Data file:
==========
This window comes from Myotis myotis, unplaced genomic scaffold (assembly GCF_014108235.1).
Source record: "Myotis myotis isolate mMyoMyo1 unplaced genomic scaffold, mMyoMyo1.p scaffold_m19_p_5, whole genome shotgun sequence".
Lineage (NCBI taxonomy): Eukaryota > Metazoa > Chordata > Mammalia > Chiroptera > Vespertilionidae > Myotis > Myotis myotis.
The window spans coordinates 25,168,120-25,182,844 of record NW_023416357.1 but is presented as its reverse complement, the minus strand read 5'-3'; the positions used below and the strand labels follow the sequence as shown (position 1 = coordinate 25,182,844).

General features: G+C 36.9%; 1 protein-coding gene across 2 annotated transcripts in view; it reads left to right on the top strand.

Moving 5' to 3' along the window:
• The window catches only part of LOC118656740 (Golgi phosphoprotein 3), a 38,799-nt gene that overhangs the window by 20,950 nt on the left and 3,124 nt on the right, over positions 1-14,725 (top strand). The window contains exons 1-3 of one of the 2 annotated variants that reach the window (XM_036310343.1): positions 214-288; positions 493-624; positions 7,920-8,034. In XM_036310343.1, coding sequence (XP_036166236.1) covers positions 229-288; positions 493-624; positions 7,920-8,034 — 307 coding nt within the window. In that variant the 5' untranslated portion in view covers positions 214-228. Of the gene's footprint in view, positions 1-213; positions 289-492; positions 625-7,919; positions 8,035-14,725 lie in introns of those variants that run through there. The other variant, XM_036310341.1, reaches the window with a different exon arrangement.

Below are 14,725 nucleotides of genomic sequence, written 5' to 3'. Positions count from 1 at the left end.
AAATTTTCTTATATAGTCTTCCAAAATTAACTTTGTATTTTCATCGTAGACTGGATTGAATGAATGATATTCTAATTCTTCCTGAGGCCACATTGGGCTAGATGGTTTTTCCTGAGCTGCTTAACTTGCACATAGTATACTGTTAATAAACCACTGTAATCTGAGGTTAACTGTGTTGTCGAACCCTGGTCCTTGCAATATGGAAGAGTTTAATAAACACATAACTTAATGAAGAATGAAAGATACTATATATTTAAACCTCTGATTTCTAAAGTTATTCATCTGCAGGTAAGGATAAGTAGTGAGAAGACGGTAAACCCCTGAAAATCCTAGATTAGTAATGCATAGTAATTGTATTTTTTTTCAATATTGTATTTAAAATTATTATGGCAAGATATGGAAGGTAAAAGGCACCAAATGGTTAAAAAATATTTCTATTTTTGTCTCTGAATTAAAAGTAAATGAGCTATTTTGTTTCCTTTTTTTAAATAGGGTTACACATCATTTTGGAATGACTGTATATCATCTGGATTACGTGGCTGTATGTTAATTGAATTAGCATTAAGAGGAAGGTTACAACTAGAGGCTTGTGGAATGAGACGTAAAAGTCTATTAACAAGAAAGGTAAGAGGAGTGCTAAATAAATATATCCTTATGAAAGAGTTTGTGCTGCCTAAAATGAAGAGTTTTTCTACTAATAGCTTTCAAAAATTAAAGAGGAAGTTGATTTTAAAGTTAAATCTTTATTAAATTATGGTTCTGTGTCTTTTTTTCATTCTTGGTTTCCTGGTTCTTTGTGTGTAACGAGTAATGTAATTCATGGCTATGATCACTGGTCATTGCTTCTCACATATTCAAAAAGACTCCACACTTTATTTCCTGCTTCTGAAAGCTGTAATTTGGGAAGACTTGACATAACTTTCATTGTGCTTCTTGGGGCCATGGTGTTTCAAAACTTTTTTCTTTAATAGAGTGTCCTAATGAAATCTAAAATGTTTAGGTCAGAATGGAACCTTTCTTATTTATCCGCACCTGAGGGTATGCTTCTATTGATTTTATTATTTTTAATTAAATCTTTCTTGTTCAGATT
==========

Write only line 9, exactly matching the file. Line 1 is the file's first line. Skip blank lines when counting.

AAATTTTCTTATATAGTCTTCCAAAATTAACTTTGTATTTTCATCGTAGACTGGATTGAATGAATGATATTCTAATTCTTCCTGAGGCCACATTGGGCTAGATGGTTTTTCCTGAGCTGCTTAACTTGCACATAGTATACTGTTAATAAACCACTGTAATCTGAGGTTAACTGTGTTGTCGAACCCTGGTCCTTGCAATATGGAAGAGTTTAATAAACACATAACTTAATGAAGAATGAAAGATACTATATATTTAAACCTCTGATTTCTAAAGTTATTCATCTGCAGGTAAGGATAAGTAGTGAGAAGACGGTAAACCCCTGAAAATCCTAGATTAGTAATGCATAGTAATTGTATTTTTTTTCAATATTGTATTTAAAATTATTATGGCAAGATATGGAAGGTAAAAGGCACCAAATGGTTAAAAAATATTTCTATTTTTGTCTCTGAATTAAAAGTAAATGAGCTATTTTGTTTCCTTTTTTTAAATAGGGTTACACATCATTTTGGAATGACTGTATATCATCTGGATTACGTGGCTGTATGTTAATTGAATTAGCATTAAGAGGAAGGTTACAACTAGAGGCTTGTGGAATGAGACGTAAAAGTCTATTAACAAGAAAGGTAAGAGGAGTGCTAAATAAATATATCCTTATGAAAGAGTTTGTGCTGCCTAAAATGAAGAGTTTTTCTACTAATAGCTTTCAAAAATTAAAGAGGAAGTTGATTTTAAAGTTAAATCTTTATTAAATTATGGTTCTGTGTCTTTTTTTCATTCTTGGTTTCCTGGTTCTTTGTGTGTAACGAGTAATGTAATTCATGGCTATGATCACTGGTCATTGCTTCTCACATATTCAAAAAGACTCCACACTTTATTTCCTGCTTCTGAAAGCTGTAATTTGGGAAGACTTGACATAACTTTCATTGTGCTTCTTGGGGCCATGGTGTTTCAAAACTTTTTTCTTTAATAGAGTGTCCTAATGAAATCTAAAATGTTTAGGTCAGAATGGAACCTTTCTTATTTATCCGCACCTGAGGGTATGCTTCTATTGATTTTATTATTTTTAATTAAATCTTTCTTGTTCAGATT